Friday, January 2, 2015

132 Miles: A Year's Worth of Adventure on a Used Kayak

I've always liked canoeing and kayaking, anything that lets me paddle on the water, since I was a boy at camp. In fact, I clearly remember hating all things about a camp I attended one summer as a child, except for the time I spent in a canoe.

The Clinch kayak trip that started it all.
Tabitha and I  had been renting kayaks from River Sports Outfitters, a local shop here in Knoxville, for about $35 for a tandem for two hours.  It was a nice way to get outside, get some exercise, and see stuff.  We enjoyed it, but weren't too invested.

A kayak in a garage takes up space.
Until we went on a big paddle with a group at the end of 2013.  It was after that experience that we decided that buying a kayak might be in our future.  But kayaks, like most serious outdoor equipment, are expensive: you get what you pay for and quality isn't cheap.

675 miles over 11.5 hours of rain and Atlanta traffic couldn't shake this off.
So, we scoured the local classifieds, checked out the used gear from River Sports, talked and listened to experts and generally obsessed over finding a good used tandem kayak.  Then, the day before a trip to Florida to visit family in November 2013, I decided  to check the Tampa area Craigslist, and behold: there were three (three!) tandems of one of the makes and models I had identified.  One of them was just two miles from my father's house!

Our maiden voyage on a cold day in February.
We checked it out, and borrowing my dad's truck bought it for $675 cash: a Wilderness Systems Pamlico 145T.  (The "145" stands for 14.5', and the "T" stands for tandem.)  With a rudder.  And inflatable life vests.  And paddles.  We thought we'd scored.  But had we?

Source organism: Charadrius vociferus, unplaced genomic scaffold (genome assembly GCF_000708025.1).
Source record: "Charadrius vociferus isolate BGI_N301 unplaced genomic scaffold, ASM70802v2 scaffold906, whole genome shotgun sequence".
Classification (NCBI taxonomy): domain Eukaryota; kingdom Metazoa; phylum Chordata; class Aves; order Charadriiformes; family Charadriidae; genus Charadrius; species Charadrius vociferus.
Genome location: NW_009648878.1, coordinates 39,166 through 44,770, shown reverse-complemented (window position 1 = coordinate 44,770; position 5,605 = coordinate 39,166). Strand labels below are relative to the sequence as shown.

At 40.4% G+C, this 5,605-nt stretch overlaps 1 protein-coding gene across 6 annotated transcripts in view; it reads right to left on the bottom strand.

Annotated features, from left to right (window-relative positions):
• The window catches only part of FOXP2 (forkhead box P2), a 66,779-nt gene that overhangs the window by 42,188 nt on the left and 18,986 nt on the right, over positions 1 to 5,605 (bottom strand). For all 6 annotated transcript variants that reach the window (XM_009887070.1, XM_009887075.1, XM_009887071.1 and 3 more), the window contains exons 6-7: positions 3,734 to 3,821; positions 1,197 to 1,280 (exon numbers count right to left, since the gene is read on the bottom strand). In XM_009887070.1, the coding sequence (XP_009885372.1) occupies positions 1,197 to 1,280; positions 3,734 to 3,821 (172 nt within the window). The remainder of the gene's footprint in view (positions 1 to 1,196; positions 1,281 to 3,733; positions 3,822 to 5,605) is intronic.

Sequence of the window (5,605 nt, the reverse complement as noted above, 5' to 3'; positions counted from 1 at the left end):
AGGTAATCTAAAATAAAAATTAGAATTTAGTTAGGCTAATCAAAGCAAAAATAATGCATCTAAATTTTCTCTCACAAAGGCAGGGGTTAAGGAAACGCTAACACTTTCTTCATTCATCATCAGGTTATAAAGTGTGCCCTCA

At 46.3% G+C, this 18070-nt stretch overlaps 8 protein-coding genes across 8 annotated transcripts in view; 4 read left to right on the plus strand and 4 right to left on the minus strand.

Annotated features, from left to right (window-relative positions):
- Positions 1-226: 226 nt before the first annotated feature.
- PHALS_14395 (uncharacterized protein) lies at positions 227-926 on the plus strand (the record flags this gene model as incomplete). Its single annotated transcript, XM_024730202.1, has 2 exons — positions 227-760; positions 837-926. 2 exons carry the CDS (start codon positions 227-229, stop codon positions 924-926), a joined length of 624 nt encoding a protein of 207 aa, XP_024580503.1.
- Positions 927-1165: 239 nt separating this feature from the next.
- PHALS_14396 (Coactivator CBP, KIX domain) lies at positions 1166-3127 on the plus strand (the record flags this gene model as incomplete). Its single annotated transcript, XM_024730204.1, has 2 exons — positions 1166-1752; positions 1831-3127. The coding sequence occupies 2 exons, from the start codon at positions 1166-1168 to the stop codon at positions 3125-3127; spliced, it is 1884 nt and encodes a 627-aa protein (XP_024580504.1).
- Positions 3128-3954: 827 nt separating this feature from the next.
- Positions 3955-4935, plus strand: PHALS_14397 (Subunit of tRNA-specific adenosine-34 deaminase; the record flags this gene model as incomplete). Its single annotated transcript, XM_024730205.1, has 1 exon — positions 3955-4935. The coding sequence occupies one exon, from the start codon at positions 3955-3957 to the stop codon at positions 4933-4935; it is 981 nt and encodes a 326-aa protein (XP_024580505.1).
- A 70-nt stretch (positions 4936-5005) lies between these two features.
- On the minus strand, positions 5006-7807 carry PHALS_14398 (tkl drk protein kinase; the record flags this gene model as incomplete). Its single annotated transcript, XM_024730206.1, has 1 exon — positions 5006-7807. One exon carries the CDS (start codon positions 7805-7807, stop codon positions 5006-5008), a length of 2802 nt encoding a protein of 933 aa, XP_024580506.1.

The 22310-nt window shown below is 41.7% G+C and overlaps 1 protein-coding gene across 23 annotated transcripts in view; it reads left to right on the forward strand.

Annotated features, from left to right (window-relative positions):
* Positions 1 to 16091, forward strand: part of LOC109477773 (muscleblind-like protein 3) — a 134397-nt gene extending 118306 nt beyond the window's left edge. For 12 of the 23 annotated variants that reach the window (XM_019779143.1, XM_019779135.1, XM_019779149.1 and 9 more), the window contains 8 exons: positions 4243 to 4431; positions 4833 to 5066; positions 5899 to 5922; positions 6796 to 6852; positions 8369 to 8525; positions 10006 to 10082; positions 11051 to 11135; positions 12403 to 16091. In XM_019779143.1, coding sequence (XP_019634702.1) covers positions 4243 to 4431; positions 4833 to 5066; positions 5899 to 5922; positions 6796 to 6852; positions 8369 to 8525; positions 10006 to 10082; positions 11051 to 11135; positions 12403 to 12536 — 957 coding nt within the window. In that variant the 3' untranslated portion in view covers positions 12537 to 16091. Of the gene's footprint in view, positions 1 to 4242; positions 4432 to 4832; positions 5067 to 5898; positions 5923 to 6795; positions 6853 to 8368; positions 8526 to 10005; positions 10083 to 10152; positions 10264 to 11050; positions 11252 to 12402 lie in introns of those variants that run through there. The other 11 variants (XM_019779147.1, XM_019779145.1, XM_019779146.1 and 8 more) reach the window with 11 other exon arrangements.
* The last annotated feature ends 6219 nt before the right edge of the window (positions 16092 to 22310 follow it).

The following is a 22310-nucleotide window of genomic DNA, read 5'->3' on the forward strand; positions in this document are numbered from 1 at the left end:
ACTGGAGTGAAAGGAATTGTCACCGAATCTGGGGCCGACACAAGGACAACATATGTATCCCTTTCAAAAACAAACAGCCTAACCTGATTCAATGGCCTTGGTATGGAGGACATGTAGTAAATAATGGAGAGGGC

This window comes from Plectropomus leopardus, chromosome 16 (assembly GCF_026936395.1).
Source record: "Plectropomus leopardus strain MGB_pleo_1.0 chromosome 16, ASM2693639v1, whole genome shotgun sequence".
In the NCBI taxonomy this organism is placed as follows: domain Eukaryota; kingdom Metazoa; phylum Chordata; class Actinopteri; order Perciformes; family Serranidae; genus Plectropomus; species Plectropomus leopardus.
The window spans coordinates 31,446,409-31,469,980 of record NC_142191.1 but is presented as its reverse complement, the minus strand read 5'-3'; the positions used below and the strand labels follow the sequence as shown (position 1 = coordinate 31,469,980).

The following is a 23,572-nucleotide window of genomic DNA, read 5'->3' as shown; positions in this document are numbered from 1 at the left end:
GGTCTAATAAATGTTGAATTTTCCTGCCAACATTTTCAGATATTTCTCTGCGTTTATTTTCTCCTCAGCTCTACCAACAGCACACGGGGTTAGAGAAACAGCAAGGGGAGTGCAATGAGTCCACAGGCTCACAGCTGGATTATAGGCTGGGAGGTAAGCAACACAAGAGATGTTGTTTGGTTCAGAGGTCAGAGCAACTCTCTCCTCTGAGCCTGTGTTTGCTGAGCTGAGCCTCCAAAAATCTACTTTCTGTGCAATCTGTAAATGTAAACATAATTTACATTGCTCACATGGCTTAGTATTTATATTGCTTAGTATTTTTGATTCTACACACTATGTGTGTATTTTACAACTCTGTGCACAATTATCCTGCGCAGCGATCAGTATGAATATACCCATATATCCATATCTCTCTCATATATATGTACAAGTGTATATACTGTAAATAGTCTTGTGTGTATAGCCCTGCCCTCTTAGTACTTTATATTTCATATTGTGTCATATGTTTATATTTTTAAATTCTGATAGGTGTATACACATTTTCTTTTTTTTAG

Tellico, our favorite and most frequented spot.

We couldn't find out right away, because we'd flown to Florida, and try as I might, I could not fit it into my carry-on.  So, I secured permission to store it in my dad's garage until we visited again for Christmas, which I was grateful for.  Storing a 14.5' boat in the middle of someone's garage is a significant favor.

Up Citico Creek off of Tellico Lake.
Christmas time came quickly, and we had already rented a car (something we do often - why put miles on our own cars when we can find a good deal for a rental?).  The giant-kayak-on-the-floor was wearing thin at my dad's, so it was up to me to secure an upgrade that would put us in a car with a roof rack to tote that boat home.

Lake Santeetlah, NC.  We've put in some miles there.
Fortunately, the clerk at Hertz was a nice guy, and even after explaining to me that they don't like you putting things on the roof rack, he let me go pick a car that had one.  I ordered some good kayak cradles online that worked well with our new kayak, and after the holiday drove 11.5 hours back, through the rain and Atlanta traffic with a 14.5' boat-shaped wind sail strapped to the roof.

Miles traveled, 2014.
So was it worth it?  Our first paddle of 2014 was a warm-enough (barely) weekend in late February, and we finished the season in TN in mid-November.  During those months, we paddled our boat on 22 trips, which comes out to an average of one paddle every 1.6 weeks.  By my calculations, we traveled over 132 miles on our boat, with an average trip of 5.76 miles.

Paddling downtown at sunset to watch the fireworks, 7/4/2014.

Watching fireworks from the river.  Best seat in the city.
As far as the boat goes, I've had to repair the rudder cables and replace the rigging for the straps the connect the foot pegs to the rudder cables as a result of the cable repair.  It's an older boat, so I've  spent some time applying protectant coating. I also installed tie-downs, hooks, and shock cord to make paddle holders. We bought new paddles, too; the ones that we bought with the boat were ridiculously heavy.

Left-side: protectant.  Right-side: bare.
I built a storage system using a bike hoist system mounted on heavy-duty pocket door track that I cut and installed.  The hoist drops the boat into a sling made out of nylon webbing that I constructed.

Hoist and track system.

Sling cradle made with nylon webbing.
There have been some additional costs, a few odds and ends that make your life easier, but as far as the boat goes, that's how much we've invested.  In that time we have visited 16 different places, met plenty of great people, done the best kind of exercise (the fun kind that you don't know you're doing!) and generally had a blast.  We've watched sunsets and fireworks, floated (mild) rapids and paddled quietly by moonlight.

I think it was worth it.




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